New York State Court of Claims

New York State Court of Claims

HAY v. THE STATE OF NEW YORK, #2007-015-185, Claim No. 110794, Motion Nos. M-72933, CM-73001


Defendant's motion to dismiss claim for spoilation of evidence was denied. Destruction of motor vehicle in which claimant was injured was not procured by the injured claimant, who did not own the vehicle. In addition, alternative means of supporting defendant's seatbelt defense were available.

Case Information

Claimant short name:
Footnote (claimant name) :

Footnote (defendant name) :

Third-party claimant(s):

Third-party defendant(s):

Claim number(s):
Motion number(s):
Cross-motion number(s):
Claimant’s attorney:
Conway and Kirby, LLPBy: Thomas A. Conway, Esquire and Kimberly Boucher Furnish, Esquire
Defendant’s attorney:
Honorable Andrew M. Cuomo, Attorney General
By: Frederick H. McGown, III, EsquireAssistant Attorney General
Third-party defendant’s attorney:

Signature date:
May 15, 2007
Saratoga Springs

Official citation:

Appellate results:

See also (multicaptioned case)


Defendant moves for dismissal of this claim on the basis of spoliation of physical evidence. Claimant cross-moves for summary judgment or, in the alternative, to preclude the defendant from offering evidence to support its affirmative defenses as the result of its failure to provide a bill of particulars.

Claimant, Judith Hay, was allegedly injured in an automobile accident on June 17, 2003 on State Route 82 in Ancram, New York as the result of the negligent design and construction of the roadway. At the time of the accident, the claimant was the operator of a 1991 Ford sedan owned by her husband, Gene A. Hay, Sr.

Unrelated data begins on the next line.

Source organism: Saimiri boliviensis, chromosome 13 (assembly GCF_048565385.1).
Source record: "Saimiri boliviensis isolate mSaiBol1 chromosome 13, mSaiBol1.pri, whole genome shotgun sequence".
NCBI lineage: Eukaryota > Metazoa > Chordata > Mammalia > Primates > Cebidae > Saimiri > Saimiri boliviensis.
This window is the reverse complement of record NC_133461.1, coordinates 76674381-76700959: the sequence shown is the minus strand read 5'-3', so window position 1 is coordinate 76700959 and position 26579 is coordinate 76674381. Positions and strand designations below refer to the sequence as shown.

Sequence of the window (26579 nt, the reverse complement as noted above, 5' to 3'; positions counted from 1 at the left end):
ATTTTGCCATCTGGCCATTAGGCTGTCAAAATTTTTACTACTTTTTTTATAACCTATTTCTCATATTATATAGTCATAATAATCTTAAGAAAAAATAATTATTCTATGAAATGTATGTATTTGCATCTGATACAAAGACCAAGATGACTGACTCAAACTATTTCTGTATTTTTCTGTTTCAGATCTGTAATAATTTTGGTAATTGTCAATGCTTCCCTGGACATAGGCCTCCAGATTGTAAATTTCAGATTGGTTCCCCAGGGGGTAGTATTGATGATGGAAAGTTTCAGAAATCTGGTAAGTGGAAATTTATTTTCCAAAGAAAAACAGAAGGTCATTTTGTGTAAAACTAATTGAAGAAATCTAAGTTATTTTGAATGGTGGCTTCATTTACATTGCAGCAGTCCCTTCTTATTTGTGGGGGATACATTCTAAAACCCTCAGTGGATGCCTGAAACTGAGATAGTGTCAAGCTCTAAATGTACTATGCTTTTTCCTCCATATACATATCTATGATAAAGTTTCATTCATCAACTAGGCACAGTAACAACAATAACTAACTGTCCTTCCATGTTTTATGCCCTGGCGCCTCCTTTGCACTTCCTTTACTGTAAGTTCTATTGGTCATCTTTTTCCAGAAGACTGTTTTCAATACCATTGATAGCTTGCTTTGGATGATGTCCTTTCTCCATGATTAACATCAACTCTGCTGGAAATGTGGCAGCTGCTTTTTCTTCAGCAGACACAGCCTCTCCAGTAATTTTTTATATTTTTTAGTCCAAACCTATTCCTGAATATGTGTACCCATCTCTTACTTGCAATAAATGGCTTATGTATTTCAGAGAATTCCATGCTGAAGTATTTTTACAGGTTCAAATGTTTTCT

Claimant alleges that she was proceeding northbound on State Route 82 when a deer entered the roadway from a westerly direction. In an attempt to avoid the deer the claimant swerved her vehicle in an easterly direction and struck a tree stump on the side of the road, sustaining serious personal injuries. She was airlifted to Albany Medical Center where she remained until her discharge on August 1, 2003. Thereafter she was admitted to a nursing home for treatment and therapy from which she was discharged on October 23, 2003.

A notice of intention to file a claim was received by the defendant on September 15, 2003 and the claim was filed on April 25, 2005. The defendant's answer served on June 1, 2005 alleges as an affirmative defense that the claimant's vehicle was equipped with seat belts, the use of which would have mitigated her damages. On November 1, 2006 the defendant served claimant with a notice to produce and preserve for inspection the 1991 automobile involved in the accident. On December 19, 2006 the claimant responded to this notice indicating that the vehicle had been "crushed at a local junkyard" and provided copies of 19 color photographs of the vehicle.